But bookmark it, and come back to it in the middle of winter. Because this may have been totally inappropriate for a steamy summer afternoon, but it’s a great dish that deserves to have its day. Don’t punish the dish for my stupidity. (And if you live in the opposite hemisphere, have at it!)
The meal: polenta layered with ricotta and gorgonzola and leftover red onion marmalade or, as I like to call them when I’m channeling my inner Food Network Personality, polenta napoleons.
When I write it out, it sounds completely wrong and makes me wonder why I thought this would be a good idea in the first place. And it was so wrong, but also very right.
I threw together a potful of polenta earlier in the afternoon and turned it into an oiled pan to set up. I mean, I poured it into a pan, I didn’t actually turn it into a pan.
While it was setting, I took a nap and watched the “scintillating attacks” on today’s stage of the Tour de France. As strange as it sounds to describe men in tight shorts pedaling very slowly up a mountainside as “scintillating,” I was riveted. Although not so riveted that I couldn’t take a nap, so I guess even I have limits.
When the stage was over, I returned to the kitchen and found my polenta nice and firm. I turned it out onto a cutting board and cut it into equal squares. Since there would only be two of us eating, I picked out four photogenic squares and packed the others away in parchment paper in the fridge to become another inappropriate meal later in the week.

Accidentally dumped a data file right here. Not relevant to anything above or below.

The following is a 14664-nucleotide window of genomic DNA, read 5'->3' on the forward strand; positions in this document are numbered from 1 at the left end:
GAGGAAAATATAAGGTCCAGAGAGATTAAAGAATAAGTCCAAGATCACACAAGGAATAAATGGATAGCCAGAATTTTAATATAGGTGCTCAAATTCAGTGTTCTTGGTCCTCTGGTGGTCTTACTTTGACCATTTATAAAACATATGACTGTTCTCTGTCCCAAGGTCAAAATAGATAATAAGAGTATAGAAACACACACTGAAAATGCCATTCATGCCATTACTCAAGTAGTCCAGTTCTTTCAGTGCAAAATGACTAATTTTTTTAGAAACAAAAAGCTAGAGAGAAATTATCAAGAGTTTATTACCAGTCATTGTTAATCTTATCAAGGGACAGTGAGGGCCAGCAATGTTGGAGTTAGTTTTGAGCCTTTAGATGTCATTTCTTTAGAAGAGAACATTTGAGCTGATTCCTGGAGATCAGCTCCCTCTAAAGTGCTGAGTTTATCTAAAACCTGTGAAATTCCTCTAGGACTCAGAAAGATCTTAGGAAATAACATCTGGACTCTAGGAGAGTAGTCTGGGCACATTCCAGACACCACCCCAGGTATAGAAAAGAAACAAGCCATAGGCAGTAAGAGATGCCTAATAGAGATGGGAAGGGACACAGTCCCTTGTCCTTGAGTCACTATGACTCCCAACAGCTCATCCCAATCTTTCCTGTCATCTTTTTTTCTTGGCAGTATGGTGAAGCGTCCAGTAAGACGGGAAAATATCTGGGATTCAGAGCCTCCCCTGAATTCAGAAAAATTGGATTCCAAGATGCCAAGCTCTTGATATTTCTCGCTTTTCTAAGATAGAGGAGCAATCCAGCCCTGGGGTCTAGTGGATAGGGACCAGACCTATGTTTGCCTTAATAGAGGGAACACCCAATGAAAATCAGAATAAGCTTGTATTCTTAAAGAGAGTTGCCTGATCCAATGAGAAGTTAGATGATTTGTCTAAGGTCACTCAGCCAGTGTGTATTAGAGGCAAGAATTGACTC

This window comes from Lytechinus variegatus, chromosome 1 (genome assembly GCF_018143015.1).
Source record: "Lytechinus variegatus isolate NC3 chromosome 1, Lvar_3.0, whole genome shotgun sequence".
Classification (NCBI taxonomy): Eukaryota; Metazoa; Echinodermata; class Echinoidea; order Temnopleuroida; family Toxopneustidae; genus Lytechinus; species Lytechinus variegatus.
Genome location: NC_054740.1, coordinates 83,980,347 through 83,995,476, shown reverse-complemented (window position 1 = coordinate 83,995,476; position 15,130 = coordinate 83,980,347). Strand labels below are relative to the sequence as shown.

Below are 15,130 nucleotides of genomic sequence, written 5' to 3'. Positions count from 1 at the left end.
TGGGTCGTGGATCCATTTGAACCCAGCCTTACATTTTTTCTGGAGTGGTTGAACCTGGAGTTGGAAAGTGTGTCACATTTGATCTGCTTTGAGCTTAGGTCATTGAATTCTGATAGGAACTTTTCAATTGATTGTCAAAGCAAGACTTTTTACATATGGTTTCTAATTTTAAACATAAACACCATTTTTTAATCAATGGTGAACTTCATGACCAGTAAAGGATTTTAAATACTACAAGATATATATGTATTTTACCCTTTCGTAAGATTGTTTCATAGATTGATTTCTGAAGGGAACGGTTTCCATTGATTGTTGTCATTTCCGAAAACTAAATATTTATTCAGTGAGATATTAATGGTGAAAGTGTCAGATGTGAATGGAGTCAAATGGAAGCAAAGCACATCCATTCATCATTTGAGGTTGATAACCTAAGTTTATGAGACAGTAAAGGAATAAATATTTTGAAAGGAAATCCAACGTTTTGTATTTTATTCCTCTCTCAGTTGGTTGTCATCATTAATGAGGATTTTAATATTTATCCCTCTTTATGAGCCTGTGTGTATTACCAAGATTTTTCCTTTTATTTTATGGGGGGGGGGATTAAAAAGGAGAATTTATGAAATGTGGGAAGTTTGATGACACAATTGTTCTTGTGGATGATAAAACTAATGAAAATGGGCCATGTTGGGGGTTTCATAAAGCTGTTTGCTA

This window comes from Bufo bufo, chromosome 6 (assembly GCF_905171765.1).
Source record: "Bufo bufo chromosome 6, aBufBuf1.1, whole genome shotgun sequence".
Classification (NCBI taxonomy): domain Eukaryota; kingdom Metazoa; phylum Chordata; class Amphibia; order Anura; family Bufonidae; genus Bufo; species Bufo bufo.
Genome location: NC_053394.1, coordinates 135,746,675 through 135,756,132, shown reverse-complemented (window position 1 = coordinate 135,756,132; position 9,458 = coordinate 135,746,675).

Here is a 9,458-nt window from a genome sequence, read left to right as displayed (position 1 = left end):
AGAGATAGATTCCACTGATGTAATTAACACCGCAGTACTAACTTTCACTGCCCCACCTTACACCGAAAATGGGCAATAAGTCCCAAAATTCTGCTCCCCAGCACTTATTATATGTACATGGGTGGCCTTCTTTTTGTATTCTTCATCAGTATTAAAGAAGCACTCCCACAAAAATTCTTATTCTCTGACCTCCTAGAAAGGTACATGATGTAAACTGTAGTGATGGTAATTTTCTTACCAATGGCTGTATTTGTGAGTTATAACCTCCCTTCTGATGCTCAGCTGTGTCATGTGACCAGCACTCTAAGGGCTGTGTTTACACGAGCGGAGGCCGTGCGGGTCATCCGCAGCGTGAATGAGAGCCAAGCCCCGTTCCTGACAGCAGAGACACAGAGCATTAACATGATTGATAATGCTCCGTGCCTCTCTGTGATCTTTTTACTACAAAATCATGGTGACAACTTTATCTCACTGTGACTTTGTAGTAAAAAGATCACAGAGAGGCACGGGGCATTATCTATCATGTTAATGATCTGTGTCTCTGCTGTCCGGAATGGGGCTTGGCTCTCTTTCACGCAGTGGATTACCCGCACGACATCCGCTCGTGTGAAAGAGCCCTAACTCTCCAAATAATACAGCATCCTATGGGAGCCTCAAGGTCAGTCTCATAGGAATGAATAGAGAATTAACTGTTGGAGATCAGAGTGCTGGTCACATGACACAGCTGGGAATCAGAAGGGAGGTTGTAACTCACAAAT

Next: the frying. While the oil heated, I mixed together my napoleon filling, ricotta with a hit of crumbly gorgonzola. I also reheated the leftover red onion marmalade from Thursday, which made the house smell delicious all over again and made me wonder why I didn’t make a double batch while I was at it.
Hey you: when you do this, make a double batch. You’ll thank me later.
I also whisked together my new favorite salad dressing, white balsamic and olive oil emulsified with a little dijon mustard, and tossed in some greens. The white balsamic is so light and sweet that you don’t need as much oil to balance it out as you do with other types of vinegar, so you get something that tastes great and you get to feel virtuous that you’re being healthier. If you care about that sort of thing, which I’m told many people do.
The polenta squares went into the hot oil and OH MY GOD but they spit like nobody’s business. I suppose this is why cooks wear aprons, because this shirt is shot.
I drained the squares on some paper towels and let them cool off for a few minutes so they wouldn’t instantly liquidify the cheeses, then stacked them up with the ricotta and onions. A final crumble of gorgonzola and a heap of greens, and it’s time to ring the dinner bell.
I made it through all the salad and about two-thirds of the polenta napoleons before I had to call it a day, but like I said, flavor had nothing to do with my failure to make it all the way through. The napoleons were great – the polenta was crisp on the outside, a lovely contrast with the creaminess of the cheeses. The sweetness of the wine-soaked onions and the insistent pop of the gogonzola crumbles played off one another, and the soft corn flavor of the polenta bound everything together perfectly.
Brian had no issues with the weather-inappropriateness of this dinner, so if you live with someone who’s part goat and will eat anything, feel free to go ahead and make it on the hottest day of the year. If you don’t, make a mental note come the middle of February – you’re gonna want this.